T.S. v. Secretary of Health & Human Services
In 2009, six-month-old Trystan received vaccines, including DTaP-HepB-IPV. Hours later, Trystan developed a fever and was in pain; he developed a hot lump on his thigh. Trystan’s mother took him to urgent care, where he was diagnosed with a “common cold.” Trystan’s arm contortions continued. At his one-year exam, Trystan could not stand, crawl, grasp, hold his head up while sitting, or attempt to move his lower extremities. Trystan received additional vaccinations. His arm contortions returned. Trystan had muscle spasms, developmental delays, seizures, dystonia, and other neurologic issues. In 2014, Trystan was diagnosed with Leigh’s syndrome, a severe neurological disorder that often presents in the first year of life, is characterized by progressive loss of mental and movement abilities, and typically results in death. Genetic testing showed that Trystan has two associated disease-causing mutations.His parents sought compensation under the Vaccine Act, 42 U.S.C. 300aa–1. The Claims Court upheld determinations that Trystan did not experience neurologic deterioration until many weeks after his 2009 vaccination and that Trystan’s genetic mutations solely caused his Leigh’s syndrome. The Federal Circuit reversed. Because the contortions began within two weeks of his vaccinations, Trystan has shown a logical chain of cause and effect between his vaccination and his neurodegeneration, satisfying his burden. He is entitled to compensation unless the Secretary establishes the injury was due to factors unrelated to the vaccine. There is no evidence that Trystan’s mutations would have resulted in the same progression and severity of his Leigh’s syndrome absent the vaccine. View "T.S. v. Secretary of Health & Human Services" on Justia Law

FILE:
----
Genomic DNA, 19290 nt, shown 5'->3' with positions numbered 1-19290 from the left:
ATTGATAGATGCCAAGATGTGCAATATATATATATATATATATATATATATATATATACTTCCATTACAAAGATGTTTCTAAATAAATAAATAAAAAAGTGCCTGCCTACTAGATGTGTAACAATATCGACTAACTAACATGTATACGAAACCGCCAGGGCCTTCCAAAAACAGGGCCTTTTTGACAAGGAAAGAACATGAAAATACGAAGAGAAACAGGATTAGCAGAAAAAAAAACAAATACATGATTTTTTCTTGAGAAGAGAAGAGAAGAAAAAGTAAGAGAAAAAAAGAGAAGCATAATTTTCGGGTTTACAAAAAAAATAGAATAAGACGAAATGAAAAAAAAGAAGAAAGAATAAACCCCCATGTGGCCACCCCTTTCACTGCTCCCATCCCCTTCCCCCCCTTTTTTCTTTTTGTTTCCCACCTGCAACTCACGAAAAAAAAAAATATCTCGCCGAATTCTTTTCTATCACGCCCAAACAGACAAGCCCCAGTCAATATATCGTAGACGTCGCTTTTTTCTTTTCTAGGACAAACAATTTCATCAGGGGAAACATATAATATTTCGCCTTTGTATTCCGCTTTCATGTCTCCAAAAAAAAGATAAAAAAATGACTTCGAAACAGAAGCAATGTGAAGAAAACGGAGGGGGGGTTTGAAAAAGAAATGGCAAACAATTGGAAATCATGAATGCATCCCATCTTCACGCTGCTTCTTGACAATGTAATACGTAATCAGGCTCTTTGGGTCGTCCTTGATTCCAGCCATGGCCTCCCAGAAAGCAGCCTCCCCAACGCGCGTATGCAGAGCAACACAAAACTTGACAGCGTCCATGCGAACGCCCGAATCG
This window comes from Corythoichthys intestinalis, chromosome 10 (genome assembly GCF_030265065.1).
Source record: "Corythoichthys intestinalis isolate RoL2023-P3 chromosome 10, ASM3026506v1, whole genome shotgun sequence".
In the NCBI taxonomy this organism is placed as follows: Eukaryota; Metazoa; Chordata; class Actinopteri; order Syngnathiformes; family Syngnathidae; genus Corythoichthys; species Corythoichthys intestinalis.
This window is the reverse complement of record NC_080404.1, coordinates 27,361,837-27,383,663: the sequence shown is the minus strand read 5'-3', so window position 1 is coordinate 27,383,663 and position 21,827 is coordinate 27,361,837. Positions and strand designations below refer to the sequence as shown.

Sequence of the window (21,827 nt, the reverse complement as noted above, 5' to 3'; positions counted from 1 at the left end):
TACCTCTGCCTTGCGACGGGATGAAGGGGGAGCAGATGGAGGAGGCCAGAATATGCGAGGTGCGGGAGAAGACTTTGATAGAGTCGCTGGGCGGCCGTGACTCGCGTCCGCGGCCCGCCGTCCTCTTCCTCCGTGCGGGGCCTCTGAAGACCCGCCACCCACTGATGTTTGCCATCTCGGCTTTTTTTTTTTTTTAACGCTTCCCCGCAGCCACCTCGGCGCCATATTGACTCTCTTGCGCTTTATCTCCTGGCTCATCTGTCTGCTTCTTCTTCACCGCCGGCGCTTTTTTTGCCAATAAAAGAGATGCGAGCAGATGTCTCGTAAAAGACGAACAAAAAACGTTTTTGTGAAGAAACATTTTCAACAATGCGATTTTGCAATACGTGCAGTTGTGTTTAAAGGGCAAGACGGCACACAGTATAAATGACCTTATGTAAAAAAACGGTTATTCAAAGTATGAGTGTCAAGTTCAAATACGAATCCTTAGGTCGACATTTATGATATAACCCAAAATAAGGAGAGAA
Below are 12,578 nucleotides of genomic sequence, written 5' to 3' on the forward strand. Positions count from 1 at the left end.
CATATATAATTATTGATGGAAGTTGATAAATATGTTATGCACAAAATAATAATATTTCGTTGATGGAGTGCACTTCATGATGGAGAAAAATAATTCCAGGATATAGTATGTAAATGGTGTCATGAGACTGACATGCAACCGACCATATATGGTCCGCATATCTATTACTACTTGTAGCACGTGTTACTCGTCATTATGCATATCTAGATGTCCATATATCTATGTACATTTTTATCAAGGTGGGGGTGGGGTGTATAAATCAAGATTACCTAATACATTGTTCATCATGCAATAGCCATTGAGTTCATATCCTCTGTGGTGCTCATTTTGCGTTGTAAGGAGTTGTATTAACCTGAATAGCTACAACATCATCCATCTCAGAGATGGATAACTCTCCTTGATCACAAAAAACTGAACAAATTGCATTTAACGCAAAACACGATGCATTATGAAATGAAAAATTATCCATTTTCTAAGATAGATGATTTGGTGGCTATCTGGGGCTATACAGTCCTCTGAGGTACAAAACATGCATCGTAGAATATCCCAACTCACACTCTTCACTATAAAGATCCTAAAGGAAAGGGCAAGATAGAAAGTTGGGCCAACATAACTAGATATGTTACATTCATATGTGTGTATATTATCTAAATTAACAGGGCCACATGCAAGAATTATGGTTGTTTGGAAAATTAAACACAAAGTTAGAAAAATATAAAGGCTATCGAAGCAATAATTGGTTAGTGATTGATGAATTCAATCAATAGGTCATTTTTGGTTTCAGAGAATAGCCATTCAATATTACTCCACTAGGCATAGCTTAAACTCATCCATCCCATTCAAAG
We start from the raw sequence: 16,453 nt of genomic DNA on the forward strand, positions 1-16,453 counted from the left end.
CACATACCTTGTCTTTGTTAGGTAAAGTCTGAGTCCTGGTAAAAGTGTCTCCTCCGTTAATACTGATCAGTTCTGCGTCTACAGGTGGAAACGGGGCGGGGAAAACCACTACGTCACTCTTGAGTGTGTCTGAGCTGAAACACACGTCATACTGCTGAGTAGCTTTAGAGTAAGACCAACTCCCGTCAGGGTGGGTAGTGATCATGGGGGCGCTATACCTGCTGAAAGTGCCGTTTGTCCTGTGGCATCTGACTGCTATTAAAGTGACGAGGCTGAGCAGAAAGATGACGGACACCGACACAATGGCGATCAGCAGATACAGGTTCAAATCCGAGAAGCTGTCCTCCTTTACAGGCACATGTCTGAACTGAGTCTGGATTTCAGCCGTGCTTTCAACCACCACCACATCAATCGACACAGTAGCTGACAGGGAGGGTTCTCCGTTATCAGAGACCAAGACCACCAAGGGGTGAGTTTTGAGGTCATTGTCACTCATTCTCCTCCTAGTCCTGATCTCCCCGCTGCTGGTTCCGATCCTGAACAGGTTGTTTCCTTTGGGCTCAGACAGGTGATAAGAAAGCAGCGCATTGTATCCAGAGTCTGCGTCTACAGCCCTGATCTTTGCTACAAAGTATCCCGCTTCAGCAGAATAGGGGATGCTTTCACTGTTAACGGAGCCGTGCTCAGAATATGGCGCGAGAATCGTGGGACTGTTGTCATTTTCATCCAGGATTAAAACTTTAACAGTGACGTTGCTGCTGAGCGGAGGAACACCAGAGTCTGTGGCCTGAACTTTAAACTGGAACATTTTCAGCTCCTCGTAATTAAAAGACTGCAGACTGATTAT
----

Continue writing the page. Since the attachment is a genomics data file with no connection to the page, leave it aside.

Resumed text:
Mitek Systems, Inc. v. United Services Automobile Association
USAA, a reciprocal inter-insurance exchange organized under Texas law with its principal place of business in San Antonio, owns the four patents, which address the use of a mobile device to capture an image of a bank check and transmit it for deposit. Mitek filed suit in the Northern District of California, seeking a declaratory judgment (28 U.S.C. 2201(a)), that Mitek and its customers have not infringed, either directly or indirectly, any valid and enforceable claim of USAA’s patents. USAA moved for dismissal of the complaint, arguing that there was no case or controversy between USAA and Mitek and that the court should exercise discretion not to hear Mitek’s claim. In the alternative, USAA requested the transfer of the action to the Eastern District of Texas under 28 U.S.C. 1404. The California court, without ruling on the dismissal motion, ordered the case transferred to Texas.The Texas court dismissed for want of a case or controversy, stating that, even if jurisdiction existed, it would exercise its discretion to decline to entertain the action. The Federal Circuit vacated the Texas court’s dismissal and remanded, affirming the California court’s transfer order. To make the “case or controversy” determination, the district court’s primary task will be to ascertain the alleged role of the Mitek technology in the banks’ applications and the alleged role that the Mitek technology plays in infringement claims. View "Mitek Systems, Inc. v. United Services Automobile Association" on Justia Law
Google, LLC v. IPA Technologies Inc.